Enter in line 9 the amount from Schedule B, line 39. Multiply this amount by 0.12 and enter the tax in line 10. To determine if you need to file Schedule B, refer to the Schedule B instructions .
Line 11. Schedule D (Long-Term Capital Gains and Losses Excluding Collectibles)
Enter in line 11 the amount from Schedule D, line 22, but not less than "0." To determine if you need to file Schedule D, refer to the Schedule D instructions.
Line 14. Prior Year Overpayment Applied to Current Year Estimated Tax
Include the exact amount of any overpayment you applied to your estimated taxes. Do not include any prior year refund in this line.
Line 15. 2012 Massachusetts Estimated Tax Payments
Enter in line 15 the total of all Massachusetts estimated tax payments, but do not include the amount entered in line 14. Be sure to include any last quarter (of 2012) payment made on or before January 15, 2013.
Every filer expecting to pay more than $400 in Massachusetts income taxes on income which is not covered by Massachusetts withholding must pay Massachusetts estimated taxes. Estimated tax payments must be made online using WebFile for Income under the feature, "Make an estimated composite payment."
Generally, the first payment must be filed on or before April 15 of the taxable year. The estimated tax may be paid in four installments on or before April 15, June 15, September 15 of the current taxable year and January 15 of the following year.
If you wish to verify estimated tax payments that have already been made, check the Estimated Tax Payment History Application at WebFile for Income. You will need to be registered to access your account.
If 80% of the tax listed on the return is not paid throughout the year through estimated payments and prior year credits, a penalty may be imposed.
Line 16. Payments Made with Extension
If you filed an Application for Automatic Six-Month Extension of Time to File Massachusetts Income Tax Return, Massachusetts Form M-4868, for 2012 on or before April 16, 2013, enter in line 16 the amount you paid with Form M-4868.
Line 18. Overpayment
If line 13 is smaller than line 17, subtract line 13 from line 17 and enter the amount in line 18. This is the amount of your overpayment. If line 13 is larger than line 17, skip to line 21. If line 13 and line 17 are equal, enter "0" in line 21.
Line 19. Amount of Overpayment You Want Applied to Massachusetts Estimated Taxes for Next Year
Enter the amount of your overpayment you wish to apply to next year's Massachusetts estimated taxes. Once an election is made to apply your overpayment to next year's estimated tax, it cannot be refunded later or applied to any additional tax you may owe for this year. The amount entered in this line can only be claimed as a credit on next year's Massachusetts return.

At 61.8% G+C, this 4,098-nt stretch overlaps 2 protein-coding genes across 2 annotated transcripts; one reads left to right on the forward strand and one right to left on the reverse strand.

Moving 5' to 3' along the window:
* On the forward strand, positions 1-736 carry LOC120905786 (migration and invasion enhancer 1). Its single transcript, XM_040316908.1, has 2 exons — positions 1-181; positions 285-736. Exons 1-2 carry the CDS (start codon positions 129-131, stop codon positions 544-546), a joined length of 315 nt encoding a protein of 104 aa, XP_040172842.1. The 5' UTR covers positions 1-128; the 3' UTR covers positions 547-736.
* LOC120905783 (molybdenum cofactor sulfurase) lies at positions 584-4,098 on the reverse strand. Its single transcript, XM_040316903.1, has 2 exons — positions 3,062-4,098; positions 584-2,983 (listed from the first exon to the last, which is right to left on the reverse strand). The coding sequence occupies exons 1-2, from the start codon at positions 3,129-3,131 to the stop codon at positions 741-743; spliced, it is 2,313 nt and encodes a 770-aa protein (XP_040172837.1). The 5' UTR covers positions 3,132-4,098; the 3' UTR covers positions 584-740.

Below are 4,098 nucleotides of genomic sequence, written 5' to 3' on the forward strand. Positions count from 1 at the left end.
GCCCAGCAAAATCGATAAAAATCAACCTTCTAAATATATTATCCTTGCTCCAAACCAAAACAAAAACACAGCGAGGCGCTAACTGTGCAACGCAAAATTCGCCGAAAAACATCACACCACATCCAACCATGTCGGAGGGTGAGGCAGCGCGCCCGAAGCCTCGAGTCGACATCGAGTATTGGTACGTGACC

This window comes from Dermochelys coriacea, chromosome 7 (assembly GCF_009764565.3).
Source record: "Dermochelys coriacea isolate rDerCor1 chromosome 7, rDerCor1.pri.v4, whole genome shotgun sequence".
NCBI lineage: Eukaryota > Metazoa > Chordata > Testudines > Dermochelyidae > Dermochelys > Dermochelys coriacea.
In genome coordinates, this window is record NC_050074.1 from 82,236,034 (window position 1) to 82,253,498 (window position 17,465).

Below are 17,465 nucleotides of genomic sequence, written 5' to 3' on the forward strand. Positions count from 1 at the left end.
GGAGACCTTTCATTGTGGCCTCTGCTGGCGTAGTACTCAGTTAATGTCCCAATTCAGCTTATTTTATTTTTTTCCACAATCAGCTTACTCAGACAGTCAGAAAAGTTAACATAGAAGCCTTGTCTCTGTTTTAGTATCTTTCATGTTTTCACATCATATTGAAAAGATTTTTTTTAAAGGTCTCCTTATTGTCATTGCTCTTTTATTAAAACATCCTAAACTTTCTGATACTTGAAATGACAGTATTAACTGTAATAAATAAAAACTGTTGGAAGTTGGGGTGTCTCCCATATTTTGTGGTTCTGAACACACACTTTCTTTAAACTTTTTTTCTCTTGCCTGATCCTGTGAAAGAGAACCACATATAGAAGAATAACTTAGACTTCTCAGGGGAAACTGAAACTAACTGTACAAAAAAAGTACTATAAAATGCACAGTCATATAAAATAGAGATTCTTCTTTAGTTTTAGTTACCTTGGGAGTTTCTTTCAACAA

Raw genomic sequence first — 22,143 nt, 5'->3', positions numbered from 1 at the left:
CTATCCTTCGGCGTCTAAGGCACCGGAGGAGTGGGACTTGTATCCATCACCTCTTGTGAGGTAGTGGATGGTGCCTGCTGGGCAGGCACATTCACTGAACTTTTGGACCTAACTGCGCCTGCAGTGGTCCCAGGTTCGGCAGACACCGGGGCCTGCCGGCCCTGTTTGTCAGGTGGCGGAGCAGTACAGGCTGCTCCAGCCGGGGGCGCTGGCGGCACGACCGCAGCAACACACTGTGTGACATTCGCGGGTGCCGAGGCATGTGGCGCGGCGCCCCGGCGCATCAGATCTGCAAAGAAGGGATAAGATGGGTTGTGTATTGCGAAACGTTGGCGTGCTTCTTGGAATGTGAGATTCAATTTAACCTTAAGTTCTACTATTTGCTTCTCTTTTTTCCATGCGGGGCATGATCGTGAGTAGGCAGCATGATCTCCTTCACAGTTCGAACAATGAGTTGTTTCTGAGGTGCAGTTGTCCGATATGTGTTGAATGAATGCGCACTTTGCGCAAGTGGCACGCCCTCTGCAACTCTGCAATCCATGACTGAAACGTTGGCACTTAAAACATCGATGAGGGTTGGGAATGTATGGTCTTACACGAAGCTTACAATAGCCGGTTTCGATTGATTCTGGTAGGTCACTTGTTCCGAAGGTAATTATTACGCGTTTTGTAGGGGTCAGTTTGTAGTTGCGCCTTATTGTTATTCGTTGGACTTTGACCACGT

Line 20. Refund Amount
Subtract line 19 from line 18. Enter the result in line 20. This is the amount of your refund.
Line 21. Tax Due
If line 13 is larger than line 17, subtract line 17 from line 13, and enter the result in line 21. This is the amount of tax you owe with your return. Pay in full with your return. Failure to file or failure to pay the proper amount of tax when due will result in an increasing amount of interest and penalties. It is advantageous to file when your return is due even if you are unable to make full payment.
If you owe any interest, penalty or addition for the underpayment of estimated taxes, add those amounts to the tax you owe and enter the total amount in line 25.
Lines 22 and 23. Interest and Penalties
What Are the Interest and Penalties?
Interest: If you fail to pay the tax when due, interest will be charged. For further information, see TIR 92-6 or call the Customer Service Bureau at (617) 887-MDOR or toll-free in Massachusetts at 1-800-392-6089.
Penalty for Late Payment: The penalty for late payment is 1% of the tax due per month (or fraction thereof), up to a maximum of 25%.
Penalty for Failure to File: The penalty for failure to file a tax return by the due date is 1% of the tax due per month (or fraction thereof), up to a maximum of 25%. If you were required to file a tax return for income received in any prior year and you did not file, you must file for that prior year.
Line 24. Underpayment of Estimated Tax.
Addition for Underpayment of Estimated Taxes: You will generally be subject to this addition to tax if you did not make estimated tax payments equal to 80% of this year's total tax liability or 100% of last year's total tax liability, and the 2012 tax due for all members after credits is greater than $400. If you failed to meet this requirement, you must use Massachusetts Form M-2210 to calculate the amount you must add to line 25.
Most filers that qualify for an exception had either a tax due of $400 or less or estimated payments equal to their tax liability for the previous year. If you qualify for an exception, check the box marked "Exception" on line 24.
Complete the M-8453 CR signature document and retain in your files. Enter your electronic signature as the designated filing agent.
Paid Preparer Must Sign the Return
Generally, anyone you pay to prepare your return must sign it in the space provided. Tax return preparers are authorized to sign the return by means of a computer software program, which must include either a facsimile or printed name of the preparer. Preparers are personally responsible for affixing their signatures to returns. Preparers must also provide their Social Security Number (SSN) or Preparer Tax Identification Number (PTIN) and Employer Identification Number (EIN) in the spaces provided. The preparer must give you a copy of the return for your records. Someone who prepares your return but does not charge you should not sign your return.
Paid Preparer Authorization
If you want to allow the Massachusetts Department of Revenue (DOR) to discuss your tax return with the paid preparer who signed it, fill in the "Yes" oval in the signature area of the return. This authorization applies only to the individual whose signature appears in the "Paid Preparer" section of your return. It does not apply to the firm, if any, shown in that section.
If you fill in the "Yes" box, you are authorizing DOR to call the paid preparer to answer any questions that may arise during the processing of your return. You are also authorizing the paid preparer to:
- give DOR any information that is missing from your return;
- call DOR for information about the processing of your return or the status of your refund or payment(s); and
- respond to certain DOR notices that you have shared with the preparer about math errors, offsets and return preparation. The notices will not be sent to the preparer.
You are not authorizing the paid preparer to receive any refund, bind you to anything (including any additional tax liability), or otherwise represent you before DOR. If you want to expand the paid preparer's authorization, see Form M-2848, Power of Attorney and Declaration of Representative.
The authorization cannot be revoked. However, the authorization will automatically end no later than the due date (without regard to extensions) for filing your 2012 tax return. This is generally April 2014.